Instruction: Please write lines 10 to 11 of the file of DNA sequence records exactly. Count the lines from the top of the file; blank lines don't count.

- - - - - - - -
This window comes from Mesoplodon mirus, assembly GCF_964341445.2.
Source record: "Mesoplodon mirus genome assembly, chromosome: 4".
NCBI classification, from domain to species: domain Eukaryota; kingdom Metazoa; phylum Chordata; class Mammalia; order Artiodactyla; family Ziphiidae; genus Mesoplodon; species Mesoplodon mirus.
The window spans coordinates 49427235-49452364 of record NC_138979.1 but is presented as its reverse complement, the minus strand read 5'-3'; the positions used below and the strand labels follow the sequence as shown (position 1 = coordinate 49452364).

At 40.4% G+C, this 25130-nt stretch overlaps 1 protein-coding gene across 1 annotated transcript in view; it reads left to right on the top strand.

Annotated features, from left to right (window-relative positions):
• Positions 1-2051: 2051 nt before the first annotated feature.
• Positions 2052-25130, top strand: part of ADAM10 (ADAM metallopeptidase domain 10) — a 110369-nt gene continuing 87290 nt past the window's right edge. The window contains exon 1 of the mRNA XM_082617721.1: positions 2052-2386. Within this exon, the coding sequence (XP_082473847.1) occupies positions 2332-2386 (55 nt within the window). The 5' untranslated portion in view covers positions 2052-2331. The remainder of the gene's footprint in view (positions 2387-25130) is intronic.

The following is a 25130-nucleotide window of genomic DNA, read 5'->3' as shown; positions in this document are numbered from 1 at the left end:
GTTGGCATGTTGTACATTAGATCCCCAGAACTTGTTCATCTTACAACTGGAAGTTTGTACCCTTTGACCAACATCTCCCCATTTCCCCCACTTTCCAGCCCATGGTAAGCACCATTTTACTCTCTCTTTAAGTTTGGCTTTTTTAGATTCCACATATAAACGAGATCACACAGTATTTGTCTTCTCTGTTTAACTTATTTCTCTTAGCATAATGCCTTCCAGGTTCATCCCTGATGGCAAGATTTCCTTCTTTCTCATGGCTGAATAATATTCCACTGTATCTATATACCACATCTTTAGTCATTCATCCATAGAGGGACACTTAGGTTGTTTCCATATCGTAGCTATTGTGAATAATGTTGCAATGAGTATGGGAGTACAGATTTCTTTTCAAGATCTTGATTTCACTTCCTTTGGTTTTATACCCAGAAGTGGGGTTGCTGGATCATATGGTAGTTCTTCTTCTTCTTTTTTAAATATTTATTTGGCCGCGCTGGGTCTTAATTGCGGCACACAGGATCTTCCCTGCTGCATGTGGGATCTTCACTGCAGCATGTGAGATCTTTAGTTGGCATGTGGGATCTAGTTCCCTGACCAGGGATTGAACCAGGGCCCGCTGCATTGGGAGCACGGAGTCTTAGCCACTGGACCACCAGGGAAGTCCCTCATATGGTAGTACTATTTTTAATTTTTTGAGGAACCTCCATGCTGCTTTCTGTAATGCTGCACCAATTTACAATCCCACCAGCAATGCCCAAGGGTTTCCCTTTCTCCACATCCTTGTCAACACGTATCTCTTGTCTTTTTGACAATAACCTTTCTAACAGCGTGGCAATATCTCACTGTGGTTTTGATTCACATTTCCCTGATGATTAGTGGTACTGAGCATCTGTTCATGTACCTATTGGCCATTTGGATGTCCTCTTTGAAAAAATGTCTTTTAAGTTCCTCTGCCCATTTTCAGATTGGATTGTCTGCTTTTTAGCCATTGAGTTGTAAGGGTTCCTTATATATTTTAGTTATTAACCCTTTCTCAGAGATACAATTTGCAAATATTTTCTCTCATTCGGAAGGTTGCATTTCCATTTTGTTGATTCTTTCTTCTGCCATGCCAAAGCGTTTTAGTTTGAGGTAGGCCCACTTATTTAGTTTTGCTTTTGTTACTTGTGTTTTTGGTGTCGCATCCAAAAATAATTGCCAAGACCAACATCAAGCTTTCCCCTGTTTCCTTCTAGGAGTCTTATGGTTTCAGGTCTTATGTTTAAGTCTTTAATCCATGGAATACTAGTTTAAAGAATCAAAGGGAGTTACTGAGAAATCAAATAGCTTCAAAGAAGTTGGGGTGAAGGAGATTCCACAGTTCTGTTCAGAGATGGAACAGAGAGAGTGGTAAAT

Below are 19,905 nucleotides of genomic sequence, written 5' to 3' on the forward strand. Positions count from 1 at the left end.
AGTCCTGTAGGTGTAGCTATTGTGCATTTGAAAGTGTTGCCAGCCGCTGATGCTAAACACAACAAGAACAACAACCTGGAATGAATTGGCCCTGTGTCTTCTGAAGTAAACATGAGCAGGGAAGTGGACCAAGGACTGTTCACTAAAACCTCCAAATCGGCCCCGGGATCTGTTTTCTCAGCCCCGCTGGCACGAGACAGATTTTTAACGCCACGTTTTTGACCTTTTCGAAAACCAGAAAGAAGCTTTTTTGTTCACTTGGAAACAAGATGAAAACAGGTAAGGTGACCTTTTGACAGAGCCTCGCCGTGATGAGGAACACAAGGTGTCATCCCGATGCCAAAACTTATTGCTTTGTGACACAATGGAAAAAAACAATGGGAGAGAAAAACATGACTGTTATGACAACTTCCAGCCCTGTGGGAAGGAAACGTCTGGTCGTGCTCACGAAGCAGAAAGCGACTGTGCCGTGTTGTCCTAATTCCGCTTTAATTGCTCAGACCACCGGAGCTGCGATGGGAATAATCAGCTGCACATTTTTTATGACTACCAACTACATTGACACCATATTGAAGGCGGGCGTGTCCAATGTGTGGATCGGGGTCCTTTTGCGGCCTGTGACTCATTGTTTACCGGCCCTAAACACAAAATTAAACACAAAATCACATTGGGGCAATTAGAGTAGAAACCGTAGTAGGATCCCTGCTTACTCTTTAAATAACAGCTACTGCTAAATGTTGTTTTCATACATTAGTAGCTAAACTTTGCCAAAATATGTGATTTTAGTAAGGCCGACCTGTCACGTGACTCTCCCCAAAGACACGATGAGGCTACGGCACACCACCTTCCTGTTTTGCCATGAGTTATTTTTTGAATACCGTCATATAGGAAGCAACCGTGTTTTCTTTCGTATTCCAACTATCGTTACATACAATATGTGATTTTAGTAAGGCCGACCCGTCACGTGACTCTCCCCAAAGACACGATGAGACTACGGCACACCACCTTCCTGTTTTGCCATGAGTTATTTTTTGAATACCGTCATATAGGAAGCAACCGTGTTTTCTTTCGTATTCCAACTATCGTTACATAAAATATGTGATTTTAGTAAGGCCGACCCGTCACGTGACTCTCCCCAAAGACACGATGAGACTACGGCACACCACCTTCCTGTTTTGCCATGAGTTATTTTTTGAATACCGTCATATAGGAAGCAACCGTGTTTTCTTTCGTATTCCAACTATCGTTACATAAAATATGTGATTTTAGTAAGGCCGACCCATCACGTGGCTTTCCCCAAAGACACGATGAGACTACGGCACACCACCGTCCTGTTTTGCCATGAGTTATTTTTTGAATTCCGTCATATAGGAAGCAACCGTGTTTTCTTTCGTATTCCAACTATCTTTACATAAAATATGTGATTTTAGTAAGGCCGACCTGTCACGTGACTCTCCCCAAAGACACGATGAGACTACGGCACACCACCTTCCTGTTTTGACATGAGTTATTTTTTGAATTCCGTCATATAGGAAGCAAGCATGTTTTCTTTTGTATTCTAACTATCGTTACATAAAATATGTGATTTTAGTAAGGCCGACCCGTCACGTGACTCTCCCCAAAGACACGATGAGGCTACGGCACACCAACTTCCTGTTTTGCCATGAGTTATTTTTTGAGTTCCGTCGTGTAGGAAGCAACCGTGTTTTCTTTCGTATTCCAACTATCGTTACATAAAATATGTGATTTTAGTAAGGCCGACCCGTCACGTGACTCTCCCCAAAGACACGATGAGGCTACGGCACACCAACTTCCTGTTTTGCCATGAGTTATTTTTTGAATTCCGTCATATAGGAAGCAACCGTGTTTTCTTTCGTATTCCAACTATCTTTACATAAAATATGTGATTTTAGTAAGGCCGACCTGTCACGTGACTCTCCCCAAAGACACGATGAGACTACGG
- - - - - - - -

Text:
GTTGGCATGTTGTACATTAGATCCCCAGAACTTGTTCATCTTACAACTGGAAGTTTGTACCCTTTGACCAACATCTCCCCATTTCCCCCACTTTCCAGCCCATGGTAAGCACCATTTTACTCTCTCTTTAAGTTTGGCTTTTTTAGATTCCACATATAAACGAGATCACACAGTATTTGTCTTCTCTGTTTAACTTATTTCTCTTAGCATAATGCCTTCCAGGTTCATCCCTGATGGCAAGATTTCCTTCTTTCTCATGGCTGAATAATATTCCACTGTATCTATATACCACATCTTTAGTCATTCATCCATAGAGGGACACTTAGGTTGTTTCCATATCGTAGCTATTGTGAATAATGTTGCAATGAGTATGGGAGTACAGATTTCTTTTCAAGATCTTGATTTCACTTCCTTTGGTTTTATACCCAGAAGTGGGGTTGCTGGATCATATGGTAGTTCTTCTTCTTCTTTTTTAAATATTTATTTGGCCGCGCTGGGTCTTAATTGCGGCACACAGGATCTTCCCTGCTGCATGTGGGATCTTCACTGCAGCATGTGAGATCTTTAGTTGGCATGTGGGATCTAGTTCCCTGACCAGGGATTGAACCAGGGCCCGCTGCATTGGGAGCACGGAGTCTTAGCCACTGGACCACCAGGGAAGTCCCTCATATGGTAGTACTATTTTTAATTTTTTGAGGAACCTCCATGCTGCTTTCTGTAATGCTGCACCAATTTACAATCCCACCAGCAATGCCCAAGGGTTTCCCTTTCTCCACATCCTTGTCAACACGTATCTCTTGTCTTTTTGACAATAACCTTTCTAACAGCGTGGCAATATCTCACTGTGGTTTTGATTCACATTTCCCTGATGATTAGTGGTACTGAGCATCTGTTCATGTACCTATTGGCCATTTGGATGTCCTCTTTGAAAAAATGTCTTTTAAGTTCCTCTGCCCATTTTCAGATTGGATTGTCTGCTTTTTAGCCATTGAGTTGTAAGGGTTCCTTATATATTTTAGTTATTAACCCTTTCTCAGAGATACAATTTGCAAATATTTTCTCTCATTCGGAAGGTTGCATTTCCATTTTGTTGATTCTTTCTTCTGCCATGCCAAAGCGTTTTAGTTTGAGGTAGGCCCACTTATTTAGTTTTGCTTTTGTTACTTGTGTTTTTGGTGTCGCATCCAAAAATAATTGCCAAGACCAACATCAAGCTTTCCCCTGTTTCCTTCTAGGAGTCTTATGGTTTCAGGTCTTATGTTTAAGTCTTTAATCCATGGAATACTAGTTTAAAGAATCAAAGGGAGTTACTGAGAAATCAAATAGCTTCAAAGAAGTTGGGGTGAAGGAGATTCCACAGTTCTGTTCAGAGATGGAACAGAGAGAGTGGTAAAT

Below are 19,905 nucleotides of genomic sequence, written 5' to 3' on the forward strand. Positions count from 1 at the left end.